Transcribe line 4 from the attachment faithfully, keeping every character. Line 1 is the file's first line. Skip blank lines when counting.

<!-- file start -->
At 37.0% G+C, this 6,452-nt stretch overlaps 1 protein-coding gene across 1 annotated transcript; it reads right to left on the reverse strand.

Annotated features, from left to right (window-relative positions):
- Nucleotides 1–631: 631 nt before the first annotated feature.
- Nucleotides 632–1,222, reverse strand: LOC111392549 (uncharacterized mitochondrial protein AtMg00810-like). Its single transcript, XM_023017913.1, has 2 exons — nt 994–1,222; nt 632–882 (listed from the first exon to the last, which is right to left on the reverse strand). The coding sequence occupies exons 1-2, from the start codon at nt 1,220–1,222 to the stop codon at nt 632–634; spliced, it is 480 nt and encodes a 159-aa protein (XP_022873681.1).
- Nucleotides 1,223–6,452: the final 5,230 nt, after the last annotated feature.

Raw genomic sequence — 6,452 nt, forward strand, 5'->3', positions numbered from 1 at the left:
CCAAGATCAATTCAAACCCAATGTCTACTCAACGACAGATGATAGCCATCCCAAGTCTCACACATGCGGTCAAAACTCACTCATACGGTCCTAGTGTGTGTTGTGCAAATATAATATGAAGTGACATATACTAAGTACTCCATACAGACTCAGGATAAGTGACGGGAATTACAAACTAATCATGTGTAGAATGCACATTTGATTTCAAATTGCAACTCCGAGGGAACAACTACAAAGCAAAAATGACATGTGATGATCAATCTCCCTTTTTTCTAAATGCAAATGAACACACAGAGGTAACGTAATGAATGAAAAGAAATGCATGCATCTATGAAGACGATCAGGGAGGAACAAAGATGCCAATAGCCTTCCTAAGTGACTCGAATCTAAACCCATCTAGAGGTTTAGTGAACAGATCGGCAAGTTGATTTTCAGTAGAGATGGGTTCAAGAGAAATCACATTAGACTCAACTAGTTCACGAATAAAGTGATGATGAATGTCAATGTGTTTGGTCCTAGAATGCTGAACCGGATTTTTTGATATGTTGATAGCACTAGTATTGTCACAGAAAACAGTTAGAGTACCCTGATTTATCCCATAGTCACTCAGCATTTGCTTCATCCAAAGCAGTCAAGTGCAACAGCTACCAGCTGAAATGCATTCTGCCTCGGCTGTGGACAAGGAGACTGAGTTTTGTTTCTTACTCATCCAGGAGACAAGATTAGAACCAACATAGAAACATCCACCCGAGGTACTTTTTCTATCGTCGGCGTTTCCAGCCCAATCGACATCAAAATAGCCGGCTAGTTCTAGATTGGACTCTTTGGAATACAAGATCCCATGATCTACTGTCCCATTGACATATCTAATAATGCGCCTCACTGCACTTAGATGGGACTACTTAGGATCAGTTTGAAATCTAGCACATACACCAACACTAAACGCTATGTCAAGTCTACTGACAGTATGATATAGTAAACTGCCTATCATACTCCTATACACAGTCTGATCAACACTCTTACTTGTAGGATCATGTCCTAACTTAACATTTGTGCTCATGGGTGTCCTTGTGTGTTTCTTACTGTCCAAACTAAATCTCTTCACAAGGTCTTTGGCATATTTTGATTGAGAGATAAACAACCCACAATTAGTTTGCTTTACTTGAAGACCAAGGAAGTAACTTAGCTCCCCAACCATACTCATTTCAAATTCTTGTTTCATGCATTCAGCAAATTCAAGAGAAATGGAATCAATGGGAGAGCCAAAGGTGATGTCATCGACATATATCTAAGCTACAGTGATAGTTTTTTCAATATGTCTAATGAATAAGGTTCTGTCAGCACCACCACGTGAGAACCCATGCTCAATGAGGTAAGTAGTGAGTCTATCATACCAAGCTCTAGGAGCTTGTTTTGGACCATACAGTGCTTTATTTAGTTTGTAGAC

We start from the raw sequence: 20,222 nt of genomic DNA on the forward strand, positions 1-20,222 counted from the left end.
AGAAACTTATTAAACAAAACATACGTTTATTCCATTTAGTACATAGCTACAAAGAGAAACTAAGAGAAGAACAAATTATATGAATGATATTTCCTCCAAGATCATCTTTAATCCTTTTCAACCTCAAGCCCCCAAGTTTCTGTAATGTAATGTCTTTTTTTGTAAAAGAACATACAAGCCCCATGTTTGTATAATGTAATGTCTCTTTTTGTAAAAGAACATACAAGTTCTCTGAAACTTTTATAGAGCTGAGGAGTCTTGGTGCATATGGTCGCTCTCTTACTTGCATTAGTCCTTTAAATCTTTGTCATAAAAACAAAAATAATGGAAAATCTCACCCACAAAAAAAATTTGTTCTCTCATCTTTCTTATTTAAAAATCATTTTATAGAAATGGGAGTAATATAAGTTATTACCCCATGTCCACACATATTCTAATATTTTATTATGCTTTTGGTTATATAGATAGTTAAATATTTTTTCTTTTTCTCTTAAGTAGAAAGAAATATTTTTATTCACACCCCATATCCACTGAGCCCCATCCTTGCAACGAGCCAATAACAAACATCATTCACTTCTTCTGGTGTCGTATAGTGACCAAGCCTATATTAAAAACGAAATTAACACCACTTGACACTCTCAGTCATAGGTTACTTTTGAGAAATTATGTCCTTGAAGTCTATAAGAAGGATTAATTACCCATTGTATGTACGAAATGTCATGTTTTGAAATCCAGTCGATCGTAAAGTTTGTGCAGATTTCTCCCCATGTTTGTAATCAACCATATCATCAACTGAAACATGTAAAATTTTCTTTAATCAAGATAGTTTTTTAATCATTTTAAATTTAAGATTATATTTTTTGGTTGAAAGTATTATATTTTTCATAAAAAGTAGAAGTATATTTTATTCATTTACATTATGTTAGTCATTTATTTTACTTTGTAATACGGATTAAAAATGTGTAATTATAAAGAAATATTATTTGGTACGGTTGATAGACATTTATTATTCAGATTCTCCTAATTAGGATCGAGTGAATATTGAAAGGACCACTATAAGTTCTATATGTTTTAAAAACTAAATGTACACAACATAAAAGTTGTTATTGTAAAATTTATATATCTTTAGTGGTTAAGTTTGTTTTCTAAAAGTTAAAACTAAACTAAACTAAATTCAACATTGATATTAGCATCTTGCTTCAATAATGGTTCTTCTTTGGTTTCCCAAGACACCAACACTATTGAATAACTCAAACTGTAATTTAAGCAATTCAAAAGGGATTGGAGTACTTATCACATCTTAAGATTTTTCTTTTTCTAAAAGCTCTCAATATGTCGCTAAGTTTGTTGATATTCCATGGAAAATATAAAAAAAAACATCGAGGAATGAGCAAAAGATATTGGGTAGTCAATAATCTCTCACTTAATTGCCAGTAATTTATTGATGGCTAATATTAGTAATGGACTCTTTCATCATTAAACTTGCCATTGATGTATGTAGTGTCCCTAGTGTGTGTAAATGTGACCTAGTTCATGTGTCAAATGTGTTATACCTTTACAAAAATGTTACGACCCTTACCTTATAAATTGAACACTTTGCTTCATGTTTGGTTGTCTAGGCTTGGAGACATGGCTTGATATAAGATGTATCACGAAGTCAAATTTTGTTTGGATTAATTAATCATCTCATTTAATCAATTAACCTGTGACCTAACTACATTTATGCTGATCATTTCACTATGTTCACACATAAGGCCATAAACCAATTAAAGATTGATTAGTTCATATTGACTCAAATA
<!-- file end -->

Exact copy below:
- Nucleotides 632–1,222, reverse strand: LOC111392549 (uncharacterized mitochondrial protein AtMg00810-like). Its single transcript, XM_023017913.1, has 2 exons — nt 994–1,222; nt 632–882 (listed from the first exon to the last, which is right to left on the reverse strand). The coding sequence occupies exons 1-2, from the start codon at nt 1,220–1,222 to the stop codon at nt 632–634; spliced, it is 480 nt and encodes a 159-aa protein (XP_022873681.1).